People sometimes look at me like I am not normal. They seem to think I am different from them because of the way that I look. Growing up, I have always been bigger than most of my other classmates. I knew I was bigger than them, and it didn’t bother me. I felt like I was the same as any other student around me. I never saw my size as a barrier between my peers and myself. However, it only took one classmate to change my opinion about myself. After the first person said something negative or derogatory toward me many others ensued.
Why was I the only child in my class to be excluded by other students because of my size? I was picked last for team games, and I constantly had practical jokes played on me. No other person had to endure this agony and shame in front of the other students, and this was just because I was fatter than the rest of my class. Why wouldn’t they try to get to know me on the inside? Get to know the young girl that they were changing, closing off and secluding. I was a good person, if only they would let me show them, but, no, they only cared what I looked like.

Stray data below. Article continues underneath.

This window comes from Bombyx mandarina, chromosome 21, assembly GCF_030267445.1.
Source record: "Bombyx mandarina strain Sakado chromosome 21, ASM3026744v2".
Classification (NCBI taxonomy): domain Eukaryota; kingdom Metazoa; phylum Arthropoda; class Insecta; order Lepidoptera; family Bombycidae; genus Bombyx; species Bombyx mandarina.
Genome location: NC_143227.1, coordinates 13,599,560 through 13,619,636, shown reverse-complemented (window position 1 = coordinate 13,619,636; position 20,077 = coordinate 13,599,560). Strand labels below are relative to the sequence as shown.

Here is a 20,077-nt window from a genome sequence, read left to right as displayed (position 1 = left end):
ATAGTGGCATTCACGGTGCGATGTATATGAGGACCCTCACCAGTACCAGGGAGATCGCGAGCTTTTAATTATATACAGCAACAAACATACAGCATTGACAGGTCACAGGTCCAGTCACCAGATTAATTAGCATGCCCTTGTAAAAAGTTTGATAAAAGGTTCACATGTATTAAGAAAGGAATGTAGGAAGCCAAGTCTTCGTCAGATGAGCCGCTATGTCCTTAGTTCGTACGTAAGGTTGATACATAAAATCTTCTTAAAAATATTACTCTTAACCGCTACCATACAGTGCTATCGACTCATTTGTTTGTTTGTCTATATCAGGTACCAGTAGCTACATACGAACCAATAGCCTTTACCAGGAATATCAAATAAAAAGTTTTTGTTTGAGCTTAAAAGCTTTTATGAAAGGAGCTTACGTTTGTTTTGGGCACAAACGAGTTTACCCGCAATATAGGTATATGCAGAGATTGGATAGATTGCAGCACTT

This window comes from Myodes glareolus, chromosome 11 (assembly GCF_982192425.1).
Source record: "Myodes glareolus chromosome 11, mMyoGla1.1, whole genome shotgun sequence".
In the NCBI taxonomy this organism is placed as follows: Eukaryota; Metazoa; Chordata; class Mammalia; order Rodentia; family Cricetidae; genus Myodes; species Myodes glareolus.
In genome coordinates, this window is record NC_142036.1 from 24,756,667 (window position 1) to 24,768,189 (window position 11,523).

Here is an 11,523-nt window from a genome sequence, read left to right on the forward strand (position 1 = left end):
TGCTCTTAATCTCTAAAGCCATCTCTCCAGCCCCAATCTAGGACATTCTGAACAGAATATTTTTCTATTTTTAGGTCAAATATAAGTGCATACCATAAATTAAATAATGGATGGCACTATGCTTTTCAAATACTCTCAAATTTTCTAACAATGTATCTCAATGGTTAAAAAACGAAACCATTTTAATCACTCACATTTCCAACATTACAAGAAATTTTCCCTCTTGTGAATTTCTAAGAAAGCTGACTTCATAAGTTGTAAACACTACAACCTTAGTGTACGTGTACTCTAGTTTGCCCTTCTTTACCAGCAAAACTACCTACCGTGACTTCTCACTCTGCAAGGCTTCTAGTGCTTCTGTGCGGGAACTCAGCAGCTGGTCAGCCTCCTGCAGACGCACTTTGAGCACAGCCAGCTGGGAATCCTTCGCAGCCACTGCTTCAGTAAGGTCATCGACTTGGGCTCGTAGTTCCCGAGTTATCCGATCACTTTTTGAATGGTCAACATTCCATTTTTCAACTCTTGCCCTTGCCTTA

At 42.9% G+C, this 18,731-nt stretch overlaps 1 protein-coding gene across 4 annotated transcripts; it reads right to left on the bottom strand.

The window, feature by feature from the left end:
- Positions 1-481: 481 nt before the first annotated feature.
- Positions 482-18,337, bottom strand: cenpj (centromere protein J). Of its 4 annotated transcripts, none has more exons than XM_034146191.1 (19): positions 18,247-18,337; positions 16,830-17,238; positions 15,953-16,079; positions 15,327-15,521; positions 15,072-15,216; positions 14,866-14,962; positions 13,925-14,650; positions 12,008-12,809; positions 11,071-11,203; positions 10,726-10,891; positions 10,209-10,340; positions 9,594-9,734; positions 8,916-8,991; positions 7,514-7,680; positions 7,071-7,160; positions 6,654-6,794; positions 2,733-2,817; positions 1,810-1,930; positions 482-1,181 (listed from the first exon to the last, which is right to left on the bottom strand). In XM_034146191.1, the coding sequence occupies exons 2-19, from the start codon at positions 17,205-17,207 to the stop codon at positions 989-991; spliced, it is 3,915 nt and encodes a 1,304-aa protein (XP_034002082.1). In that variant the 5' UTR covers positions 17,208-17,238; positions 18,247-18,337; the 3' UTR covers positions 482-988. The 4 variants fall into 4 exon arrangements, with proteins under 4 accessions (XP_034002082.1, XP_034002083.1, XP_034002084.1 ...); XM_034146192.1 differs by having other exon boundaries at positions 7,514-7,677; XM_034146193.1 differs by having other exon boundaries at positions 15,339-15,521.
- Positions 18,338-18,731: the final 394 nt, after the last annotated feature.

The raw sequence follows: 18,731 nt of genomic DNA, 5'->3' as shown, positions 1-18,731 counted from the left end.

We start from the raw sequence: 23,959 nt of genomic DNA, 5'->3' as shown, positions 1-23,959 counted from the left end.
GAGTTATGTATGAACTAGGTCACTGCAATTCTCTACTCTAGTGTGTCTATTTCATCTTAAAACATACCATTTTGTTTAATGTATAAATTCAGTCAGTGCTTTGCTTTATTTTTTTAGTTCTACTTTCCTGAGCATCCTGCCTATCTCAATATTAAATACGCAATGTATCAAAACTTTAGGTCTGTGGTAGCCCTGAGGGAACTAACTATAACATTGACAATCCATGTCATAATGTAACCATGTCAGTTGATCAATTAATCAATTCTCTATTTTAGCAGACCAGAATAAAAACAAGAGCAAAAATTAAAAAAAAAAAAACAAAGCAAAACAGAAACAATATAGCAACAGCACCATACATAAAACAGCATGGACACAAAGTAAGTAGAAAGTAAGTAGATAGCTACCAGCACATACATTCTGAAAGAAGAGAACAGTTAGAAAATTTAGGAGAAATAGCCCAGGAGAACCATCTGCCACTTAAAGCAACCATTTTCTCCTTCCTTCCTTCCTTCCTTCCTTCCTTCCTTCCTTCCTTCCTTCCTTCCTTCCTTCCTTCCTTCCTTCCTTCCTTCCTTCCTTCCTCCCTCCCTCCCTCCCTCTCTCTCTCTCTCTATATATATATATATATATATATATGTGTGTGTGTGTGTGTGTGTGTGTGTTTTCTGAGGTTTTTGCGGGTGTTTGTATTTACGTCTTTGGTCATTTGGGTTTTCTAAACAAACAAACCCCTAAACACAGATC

Throughout most of my adolescent life, I have had to put up with many ignorant people judging me on my outer appearance instead of who I was on the inside. I believe that what is in a person’s heart and mind is what matters. The bible says in Galatians 2:6, “God does not judge by external appearance.” This is the way I try to live. When I encounter someone who doesn’t fit society’s ideal of pretty, I try to find the beautiful part in him or her.
I have been judged by the way I look my whole life, and not only has this distorted the way I feel about myself, but also they way I feel about others. I was just an innocent child who didn’t see the difference and I was changed by the world’s views of worthlessness. I was different. Not different in a positive way, but different in a way that made me feel bad about myself. I started to become ashamed of the person society said I was becoming.
I have begun to cope with the fact that people do not realize their actions hurt people. No matter what a person looks like, talks like, or acts like, they are just as important as the next person. No one can tell me that I am not as important as everyone else because I have come to the realization that everyone has their own flaws whether their flaws are inside or out. People are made in all different ways, and I believe that discrimination against a person because of their look is hurtful and the inside is what really matters.